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ACT Senate Count explained

By caf - 2 October 2013 13

With the AEC releasing the full distribution of preferences for the ACT Senate count, Antony Green has an article explaining how the count unfolded. In the end, Zed was elected to the second seat at Count 39 when the Palmer United Party was excluded, Antony explaining:

The Liberal Party had achieved the quota entirely on below the line preferences, in the end not reliant on Rise Up Australia and Animal Justice Party preferences as had been predicted by the ABC Senate calculator.

Still remaining in the count at that point was the Greens, Bullet Train for Australia and the Sex Party. One interesting point is where the second Liberal candidate Nash is eliminated and a considerable number of votes leak away from the Liberal ticket rather than going to Zed.

Our below-the-line voting rate was 20%, the highest of any state or territory – well done us!

What’s Your opinion?


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13 Responses to
ACT Senate Count explained
watto23 12:03 pm 03 Oct 13

savoman said :

Robertson said :

chewy14 said :

So in the end all the gnashing of teeth and claims that the Greens were close to winning the seat on BTL preferences were completely wrong. The Liberals once again claimed the seat fairly easily in the end and the Greens would need a couple of % point swing to claim this seat.

“Fairly easily”?

Not with no quota achieved before redistributions it wasn’t. Worst Lib result ever.

Was bad for all 3 , greens. libs and labor… really if the swing away from labor had have been much bigger they would have been in the same possie as the libs.

Yes but that was never going to happen as most of the not lab/lib/grn preferences flowed Labor before libs. I doubt we will ever see one of the senate seats not going to labor, even with Gillard as leader we’d have had a labor senator.
Antony Green said in many articles, it would take a massive effort to unseat the liberal senator and it nearly happened, but it was mostly due to labor voters voting below the line and trying to get preferences to other parties, such that ultimately they would knock of the libs. If this happened 1 election ago, the greens would have had a higher first preference and probably would have happened, but dissatisfaction with the greens meant it was going to be very difficult yet possible.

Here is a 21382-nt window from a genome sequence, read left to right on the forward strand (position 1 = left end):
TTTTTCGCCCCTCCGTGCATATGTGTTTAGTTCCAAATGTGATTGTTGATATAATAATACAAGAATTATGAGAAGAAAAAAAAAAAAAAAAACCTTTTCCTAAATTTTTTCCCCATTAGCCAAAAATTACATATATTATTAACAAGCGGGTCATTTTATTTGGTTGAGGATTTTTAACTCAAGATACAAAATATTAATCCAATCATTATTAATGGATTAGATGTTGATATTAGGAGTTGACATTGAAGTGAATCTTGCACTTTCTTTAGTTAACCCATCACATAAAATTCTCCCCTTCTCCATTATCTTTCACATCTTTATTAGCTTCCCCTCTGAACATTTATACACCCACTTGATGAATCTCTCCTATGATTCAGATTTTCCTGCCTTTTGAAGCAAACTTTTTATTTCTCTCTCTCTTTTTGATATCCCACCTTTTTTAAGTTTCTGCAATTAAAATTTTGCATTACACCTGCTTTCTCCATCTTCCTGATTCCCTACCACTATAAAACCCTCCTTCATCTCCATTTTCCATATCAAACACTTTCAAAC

joingler 8:18 pm 02 Oct 13

Deref said :

“Our below-the-line voting rate was 20%, the highest of any state or territory”

Senate candidates by state/territory:
NT 24
ACT 27
TAS 54
WA 62
SA 73
QLD 82
VIC 97
NSW 110

Hardly surprising that we had highest below the line votes when every single state had at least double the amount of candidates we did. If there were 80+ senate candidates, I certainly wouldn’t have voted below the line.

wildturkeycanoe 5:58 pm 02 Oct 13

I said it before the election and I’ll say it again, my vote was wasted even though I did it right. It’s almost like the Melbourne cup, I just can’t pick a winner.

chewy14 4:29 pm 02 Oct 13

Robertson said :

chewy14 said :

So in the end all the gnashing of teeth and claims that the Greens were close to winning the seat on BTL preferences were completely wrong. The Liberals once again claimed the seat fairly easily in the end and the Greens would need a couple of % point swing to claim this seat.

“Fairly easily”?

Not with no quota achieved before redistributions it wasn’t. Worst Lib result ever.

So would you think that it was also a horrible result for Labor and the Greens seeing as their first preference votes also diminished significantly?

Or is it simply the fact that the amount of parties involved this time guaranteed a dilution of all the major party’s votes? Claims like ‘worst lib result’ are really meaningless without the context of how our senate voting system works. You could just as easily say that they got 4000 more votes without the context of population increases.